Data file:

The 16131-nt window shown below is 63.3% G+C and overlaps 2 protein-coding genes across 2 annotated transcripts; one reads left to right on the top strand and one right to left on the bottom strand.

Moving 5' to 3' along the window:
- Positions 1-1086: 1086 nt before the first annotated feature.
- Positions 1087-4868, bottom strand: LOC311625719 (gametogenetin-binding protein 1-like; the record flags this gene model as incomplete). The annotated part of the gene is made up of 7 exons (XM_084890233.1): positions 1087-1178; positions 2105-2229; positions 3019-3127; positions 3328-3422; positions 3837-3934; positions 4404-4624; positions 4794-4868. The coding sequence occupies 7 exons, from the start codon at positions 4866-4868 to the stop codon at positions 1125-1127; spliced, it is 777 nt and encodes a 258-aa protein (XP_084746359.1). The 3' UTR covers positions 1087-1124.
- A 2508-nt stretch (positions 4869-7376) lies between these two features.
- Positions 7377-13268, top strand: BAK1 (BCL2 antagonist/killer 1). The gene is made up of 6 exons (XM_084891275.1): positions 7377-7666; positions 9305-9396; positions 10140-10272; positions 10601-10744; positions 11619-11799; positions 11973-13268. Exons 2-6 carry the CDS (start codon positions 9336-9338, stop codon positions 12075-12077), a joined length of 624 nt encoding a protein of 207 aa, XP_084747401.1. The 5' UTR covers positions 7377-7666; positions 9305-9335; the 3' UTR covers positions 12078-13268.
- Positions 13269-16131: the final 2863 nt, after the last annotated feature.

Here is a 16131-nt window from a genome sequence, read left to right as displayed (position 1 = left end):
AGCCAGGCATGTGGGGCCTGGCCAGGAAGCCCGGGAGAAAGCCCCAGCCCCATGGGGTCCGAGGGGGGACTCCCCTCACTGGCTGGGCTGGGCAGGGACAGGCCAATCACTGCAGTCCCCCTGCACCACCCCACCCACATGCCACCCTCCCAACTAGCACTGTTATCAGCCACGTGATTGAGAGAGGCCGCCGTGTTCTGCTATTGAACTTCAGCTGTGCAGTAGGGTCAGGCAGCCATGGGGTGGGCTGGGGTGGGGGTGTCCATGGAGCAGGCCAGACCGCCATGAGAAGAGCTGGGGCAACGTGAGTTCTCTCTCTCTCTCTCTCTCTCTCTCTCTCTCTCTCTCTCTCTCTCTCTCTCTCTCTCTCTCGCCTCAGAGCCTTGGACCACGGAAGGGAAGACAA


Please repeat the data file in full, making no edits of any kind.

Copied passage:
The 16131-nt window shown below is 63.3% G+C and overlaps 2 protein-coding genes across 2 annotated transcripts; one reads left to right on the top strand and one right to left on the bottom strand.

Moving 5' to 3' along the window:
- Positions 1-1086: 1086 nt before the first annotated feature.
- Positions 1087-4868, bottom strand: LOC311625719 (gametogenetin-binding protein 1-like; the record flags this gene model as incomplete). The annotated part of the gene is made up of 7 exons (XM_084890233.1): positions 1087-1178; positions 2105-2229; positions 3019-3127; positions 3328-3422; positions 3837-3934; positions 4404-4624; positions 4794-4868. The coding sequence occupies 7 exons, from the start codon at positions 4866-4868 to the stop codon at positions 1125-1127; spliced, it is 777 nt and encodes a 258-aa protein (XP_084746359.1). The 3' UTR covers positions 1087-1124.
- A 2508-nt stretch (positions 4869-7376) lies between these two features.
- Positions 7377-13268, top strand: BAK1 (BCL2 antagonist/killer 1). The gene is made up of 6 exons (XM_084891275.1): positions 7377-7666; positions 9305-9396; positions 10140-10272; positions 10601-10744; positions 11619-11799; positions 11973-13268. Exons 2-6 carry the CDS (start codon positions 9336-9338, stop codon positions 12075-12077), a joined length of 624 nt encoding a protein of 207 aa, XP_084747401.1. The 5' UTR covers positions 7377-7666; positions 9305-9335; the 3' UTR covers positions 12078-13268.
- Positions 13269-16131: the final 2863 nt, after the last annotated feature.

Here is a 16131-nt window from a genome sequence, read left to right as displayed (position 1 = left end):
AGCCAGGCATGTGGGGCCTGGCCAGGAAGCCCGGGAGAAAGCCCCAGCCCCATGGGGTCCGAGGGGGGACTCCCCTCACTGGCTGGGCTGGGCAGGGACAGGCCAATCACTGCAGTCCCCCTGCACCACCCCACCCACATGCCACCCTCCCAACTAGCACTGTTATCAGCCACGTGATTGAGAGAGGCCGCCGTGTTCTGCTATTGAACTTCAGCTGTGCAGTAGGGTCAGGCAGCCATGGGGTGGGCTGGGGTGGGGGTGTCCATGGAGCAGGCCAGACCGCCATGAGAAGAGCTGGGGCAACGTGAGTTCTCTCTCTCTCTCTCTCTCTCTCTCTCTCTCTCTCTCTCTCTCTCTCTCTCTCTCTCTCTCGCCTCAGAGCCTTGGACCACGGAAGGGAAGACAA